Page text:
After years of being relegated to jobs with low graphics requirements, flexography now rivals other printing methods for quality and efficiency thanks to advances in the ink delivery process. Specifically, doctor blade chamber systems allow for better control over ink film thickness, color consistency, ink consumption, cleaning costs and press run time.
A chamber doctor blade system uses two doctor blades along with an enclosed ink chamber to dispense the ink to the anilox roll. The reverse angle blade acts as the metering blade and wipes excess ink from the anilox roll, and the trailing blade acts as a capture or containment blade and holds the ink within the chamber. Foam, rubber or felt gaskets seal both ends of the chamber and keep ink from leaking out.
The enclosed chamber design provides protection from evaporation of solvents or amines from the ink, depending on whether the ink is solvent or water-based, so a printer can maintain ink viscosity. Also, the ink is sheltered from dust, and slinging and skimming on the surrounding area are minimized. Better control over ink usage means lower ink consumption by as much as 15% per year. The system holds less ink than open pans, so there is less leftover ink at the end of a press run, and this ink can be removed and stored for future use.
Doctor blade chambers also allow for a more efficient and eco-friendly cleaning process than open ink systems. A smaller amount of cleaning solution and water are needed, so cleaning solution and water usage are reduced along with disposal costs. Color changes are quick, speeding up changeover and setup time on a run.
Recently, chamber producers have incorporated innovative engineering concepts and next-generation materials to improve the equipment’s performance and usability. New carbon-fiber constructions are lightweight, strong, durable and temperature-stable, and they reduce press vibrations even on wide format presses. Their surfaces are coated with resin to provide anti-static, corrosion-resistant properties. Advanced clamping systems, like TRESU’s E-Line and P-Line Systems, replace screws with eccentric and pneumatic apparatuses, respectively, to make blade changes faster and easier for operators.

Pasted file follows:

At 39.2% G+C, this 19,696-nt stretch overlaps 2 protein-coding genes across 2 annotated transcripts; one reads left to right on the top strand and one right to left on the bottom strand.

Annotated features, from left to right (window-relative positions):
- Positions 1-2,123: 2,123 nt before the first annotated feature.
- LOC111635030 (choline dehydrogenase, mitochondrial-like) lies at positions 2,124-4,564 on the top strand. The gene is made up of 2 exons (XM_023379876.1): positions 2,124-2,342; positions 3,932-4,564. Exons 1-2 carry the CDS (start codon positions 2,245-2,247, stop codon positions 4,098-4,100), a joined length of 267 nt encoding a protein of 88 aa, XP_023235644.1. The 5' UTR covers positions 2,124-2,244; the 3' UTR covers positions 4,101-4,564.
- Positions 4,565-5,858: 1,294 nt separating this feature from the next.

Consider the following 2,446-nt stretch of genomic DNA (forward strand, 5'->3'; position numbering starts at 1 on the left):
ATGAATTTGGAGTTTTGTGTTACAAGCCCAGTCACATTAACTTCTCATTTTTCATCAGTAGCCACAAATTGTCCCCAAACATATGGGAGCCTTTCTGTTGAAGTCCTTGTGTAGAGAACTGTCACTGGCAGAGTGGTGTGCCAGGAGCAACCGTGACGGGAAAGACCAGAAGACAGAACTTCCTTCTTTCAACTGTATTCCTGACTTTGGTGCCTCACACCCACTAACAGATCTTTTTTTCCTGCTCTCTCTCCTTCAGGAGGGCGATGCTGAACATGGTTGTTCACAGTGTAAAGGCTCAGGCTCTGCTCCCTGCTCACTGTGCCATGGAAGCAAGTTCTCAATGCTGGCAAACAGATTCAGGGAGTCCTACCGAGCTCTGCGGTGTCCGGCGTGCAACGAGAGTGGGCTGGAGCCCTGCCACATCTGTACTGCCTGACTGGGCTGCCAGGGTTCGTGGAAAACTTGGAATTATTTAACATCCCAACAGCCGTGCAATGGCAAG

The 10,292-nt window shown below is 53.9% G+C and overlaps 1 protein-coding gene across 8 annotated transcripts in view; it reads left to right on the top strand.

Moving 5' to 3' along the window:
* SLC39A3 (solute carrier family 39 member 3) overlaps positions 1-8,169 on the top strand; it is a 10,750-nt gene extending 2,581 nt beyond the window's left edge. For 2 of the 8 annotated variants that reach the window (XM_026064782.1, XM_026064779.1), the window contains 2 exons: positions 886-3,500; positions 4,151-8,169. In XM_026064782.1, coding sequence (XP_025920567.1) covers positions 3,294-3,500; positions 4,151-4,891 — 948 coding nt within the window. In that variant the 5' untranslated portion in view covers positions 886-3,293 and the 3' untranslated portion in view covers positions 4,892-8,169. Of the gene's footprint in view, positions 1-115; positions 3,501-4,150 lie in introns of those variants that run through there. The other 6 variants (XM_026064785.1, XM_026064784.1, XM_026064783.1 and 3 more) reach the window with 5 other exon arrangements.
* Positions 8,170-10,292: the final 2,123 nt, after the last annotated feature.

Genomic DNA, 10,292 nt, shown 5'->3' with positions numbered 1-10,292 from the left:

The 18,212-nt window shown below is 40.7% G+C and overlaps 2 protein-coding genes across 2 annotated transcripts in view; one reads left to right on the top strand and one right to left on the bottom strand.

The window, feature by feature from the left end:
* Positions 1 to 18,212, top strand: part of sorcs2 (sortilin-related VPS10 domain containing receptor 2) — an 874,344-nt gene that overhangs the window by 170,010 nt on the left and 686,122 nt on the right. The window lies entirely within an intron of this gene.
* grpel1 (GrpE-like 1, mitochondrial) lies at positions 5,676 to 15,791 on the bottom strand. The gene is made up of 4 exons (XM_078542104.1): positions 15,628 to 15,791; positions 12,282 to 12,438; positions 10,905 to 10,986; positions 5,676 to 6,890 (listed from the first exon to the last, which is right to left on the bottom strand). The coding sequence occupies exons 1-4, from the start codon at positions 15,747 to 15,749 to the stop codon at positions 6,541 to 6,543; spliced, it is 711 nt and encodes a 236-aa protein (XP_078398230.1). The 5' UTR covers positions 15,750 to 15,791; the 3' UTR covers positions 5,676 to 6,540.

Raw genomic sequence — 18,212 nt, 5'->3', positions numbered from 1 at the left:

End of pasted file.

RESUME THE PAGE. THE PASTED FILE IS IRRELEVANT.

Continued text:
Early chamber systems were designed for use with steel blades. But, to address the increasing demand in the industry for plastic doctor blades, TRESU worked closely with doctor blade manufacturer Flexo Concepts® to develop the exclusive new Series XL Blade Holder. The interchangeable
quick-change clamp apparatus can accept slightly thicker TruPoint® plastic doctor blades, giving printers access to a much wider variety of blade options. Those who prefer plastic blades over steel – whether to improve safety, extend blade life or solve press problems like UV ink spitting – have the flexibility to use plastic or switch back and forth between materials based on job requirements.
When selecting a doctor blade chamber, there are several factors to consider in order to maximize the return on investment. The doctor blade chamber and its loading system should prevent blade misalignment and ensure even contact across the face of the anilox roll. It is also important to make sure that the system allows operators to adjust pressure between the doctor blade and anilox roll. Minimum pressure, particularly when using TruPoint blades, is important to optimize print quality, prolong blade life and preserve anilox integrity.
Today’s flexo printers are able to produce attractive packaging in a cost-effective way thanks in part to the benefits provided by doctor blade chambers. These enclosed systems contribute to high print quality and bring considerable efficiency and cost savings to the pressroom. Along with cutting-edge press, ink, substrate and doctor blade innovations, advances in chamber technology have further improved the ink delivery process, making flexography a viable option for today’s most demanding print applications.